It comes as no surprise to us that the launch of new generic top-level domains (gTLDs) has created a robust opportunity for cybersquatting – the bad-faith registration and use of domain names confusingly similar to existing trademarks.
In fact, the rollout of new gTLDs has been accompanied by a steady stream of media coverage about cybersquatting in open top-level domains, such as .CLOTHING and .GURU.
The Trademark Clearinghouse (TMCH) – a service designed specifically to protect trademarks in the new Internet space – reported that 75 percent of brands have formally objected to third-party registrations, according to World IP Review. And brands should expect the pattern to continue: World IP Review reported that third parties attempted to pre-register 98 percent of the world’s most valuable brands in the new gTLD .WEB and 96 percent in the new gTLD .ONLINE.
New gTLDs can offer brands and Internet users new platforms for innovative business ideas and, in the case of .BRANDs and certain .GENERICs, increased security and the guarantee of authentic content. But it’s clear that cybersquatting, already a scourge in the existing .COM world, will continue to be an affliction in the .EVERYTHING world.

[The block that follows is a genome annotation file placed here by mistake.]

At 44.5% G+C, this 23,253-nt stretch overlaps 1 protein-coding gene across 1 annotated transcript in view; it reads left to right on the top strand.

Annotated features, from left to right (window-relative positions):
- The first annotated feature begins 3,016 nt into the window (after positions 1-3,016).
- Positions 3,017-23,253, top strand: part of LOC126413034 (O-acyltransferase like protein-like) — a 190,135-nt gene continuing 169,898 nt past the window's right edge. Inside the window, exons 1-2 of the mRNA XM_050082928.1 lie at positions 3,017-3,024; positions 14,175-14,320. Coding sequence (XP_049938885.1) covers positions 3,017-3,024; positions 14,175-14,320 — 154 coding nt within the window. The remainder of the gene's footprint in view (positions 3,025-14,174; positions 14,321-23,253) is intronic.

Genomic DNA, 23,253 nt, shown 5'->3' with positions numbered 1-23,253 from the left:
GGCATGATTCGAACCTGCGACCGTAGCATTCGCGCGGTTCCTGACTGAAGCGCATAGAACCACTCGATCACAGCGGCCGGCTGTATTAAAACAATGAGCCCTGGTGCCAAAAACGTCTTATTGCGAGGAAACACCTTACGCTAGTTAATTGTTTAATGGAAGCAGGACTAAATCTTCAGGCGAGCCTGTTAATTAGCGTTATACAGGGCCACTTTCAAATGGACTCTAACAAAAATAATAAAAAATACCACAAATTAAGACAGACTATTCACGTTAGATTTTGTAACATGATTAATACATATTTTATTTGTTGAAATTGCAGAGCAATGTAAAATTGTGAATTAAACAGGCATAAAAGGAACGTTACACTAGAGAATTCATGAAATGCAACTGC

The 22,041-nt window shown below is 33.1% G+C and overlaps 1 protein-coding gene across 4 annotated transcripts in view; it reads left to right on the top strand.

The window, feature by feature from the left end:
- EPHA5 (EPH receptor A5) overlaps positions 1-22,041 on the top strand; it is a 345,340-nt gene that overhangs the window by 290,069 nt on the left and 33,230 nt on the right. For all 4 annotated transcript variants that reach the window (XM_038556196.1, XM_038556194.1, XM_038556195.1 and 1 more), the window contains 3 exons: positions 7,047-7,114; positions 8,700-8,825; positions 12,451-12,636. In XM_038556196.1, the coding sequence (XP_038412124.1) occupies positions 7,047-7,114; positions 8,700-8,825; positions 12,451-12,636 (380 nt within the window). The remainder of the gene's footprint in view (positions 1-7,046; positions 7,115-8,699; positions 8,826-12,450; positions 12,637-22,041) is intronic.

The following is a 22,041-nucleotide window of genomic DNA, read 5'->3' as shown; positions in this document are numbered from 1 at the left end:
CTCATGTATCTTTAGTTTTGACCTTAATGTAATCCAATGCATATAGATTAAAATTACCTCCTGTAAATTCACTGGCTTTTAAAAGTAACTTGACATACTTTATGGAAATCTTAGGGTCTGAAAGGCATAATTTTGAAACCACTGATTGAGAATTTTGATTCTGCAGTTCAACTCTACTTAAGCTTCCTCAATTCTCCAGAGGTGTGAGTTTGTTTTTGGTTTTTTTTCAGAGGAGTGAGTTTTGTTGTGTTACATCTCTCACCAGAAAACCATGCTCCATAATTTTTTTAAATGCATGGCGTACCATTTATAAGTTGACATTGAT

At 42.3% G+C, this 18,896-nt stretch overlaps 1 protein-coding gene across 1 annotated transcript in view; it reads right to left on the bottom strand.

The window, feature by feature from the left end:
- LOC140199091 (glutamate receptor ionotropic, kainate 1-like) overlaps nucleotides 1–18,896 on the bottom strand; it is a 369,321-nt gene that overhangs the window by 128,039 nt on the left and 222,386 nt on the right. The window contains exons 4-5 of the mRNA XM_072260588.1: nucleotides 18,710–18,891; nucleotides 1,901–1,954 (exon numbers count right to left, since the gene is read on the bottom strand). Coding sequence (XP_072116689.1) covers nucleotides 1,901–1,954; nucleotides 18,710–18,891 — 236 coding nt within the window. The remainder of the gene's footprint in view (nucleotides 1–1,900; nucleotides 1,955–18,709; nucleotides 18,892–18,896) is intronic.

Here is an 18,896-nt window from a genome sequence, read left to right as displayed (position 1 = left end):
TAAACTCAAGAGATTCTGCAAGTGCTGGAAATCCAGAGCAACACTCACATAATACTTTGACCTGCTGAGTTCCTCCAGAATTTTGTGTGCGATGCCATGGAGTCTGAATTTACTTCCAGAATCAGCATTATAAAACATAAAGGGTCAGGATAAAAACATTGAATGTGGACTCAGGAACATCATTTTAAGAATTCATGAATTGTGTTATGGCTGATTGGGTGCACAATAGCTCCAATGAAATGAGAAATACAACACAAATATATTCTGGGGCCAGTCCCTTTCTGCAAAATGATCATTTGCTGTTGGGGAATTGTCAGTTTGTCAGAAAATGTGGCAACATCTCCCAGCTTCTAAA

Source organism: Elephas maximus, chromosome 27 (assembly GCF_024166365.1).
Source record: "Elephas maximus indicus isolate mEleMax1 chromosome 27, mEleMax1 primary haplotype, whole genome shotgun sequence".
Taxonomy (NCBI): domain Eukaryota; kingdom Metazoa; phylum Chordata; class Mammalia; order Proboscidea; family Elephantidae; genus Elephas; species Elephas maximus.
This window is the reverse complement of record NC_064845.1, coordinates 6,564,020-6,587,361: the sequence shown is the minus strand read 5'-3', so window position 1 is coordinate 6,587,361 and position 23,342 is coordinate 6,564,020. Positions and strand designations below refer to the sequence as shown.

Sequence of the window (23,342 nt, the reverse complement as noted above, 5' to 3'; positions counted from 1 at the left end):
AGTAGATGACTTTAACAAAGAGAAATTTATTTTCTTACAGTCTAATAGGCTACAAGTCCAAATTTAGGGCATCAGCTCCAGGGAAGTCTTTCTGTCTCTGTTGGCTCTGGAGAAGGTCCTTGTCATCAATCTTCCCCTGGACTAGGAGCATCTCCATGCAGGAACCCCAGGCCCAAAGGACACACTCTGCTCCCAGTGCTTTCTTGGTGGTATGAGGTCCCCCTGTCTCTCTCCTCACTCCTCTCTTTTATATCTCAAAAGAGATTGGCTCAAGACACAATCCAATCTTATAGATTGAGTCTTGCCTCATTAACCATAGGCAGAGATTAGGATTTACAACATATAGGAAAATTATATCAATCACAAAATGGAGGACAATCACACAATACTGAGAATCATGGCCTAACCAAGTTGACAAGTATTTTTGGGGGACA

So how to combat it? Brands must educate themselves on how to monitor cybersquatting, how to pursue action if necessary, and how to keep their customers from falling victim to online scams. Internet users, too, must educate themselves and practice caution, such as navigating only to domain names that have been clearly advertised, that you trust, or that are trusted by people you trust.
CADNA’s goal is to make the Internet experience safe and rewarding for everyone. For more information, visit our online resources.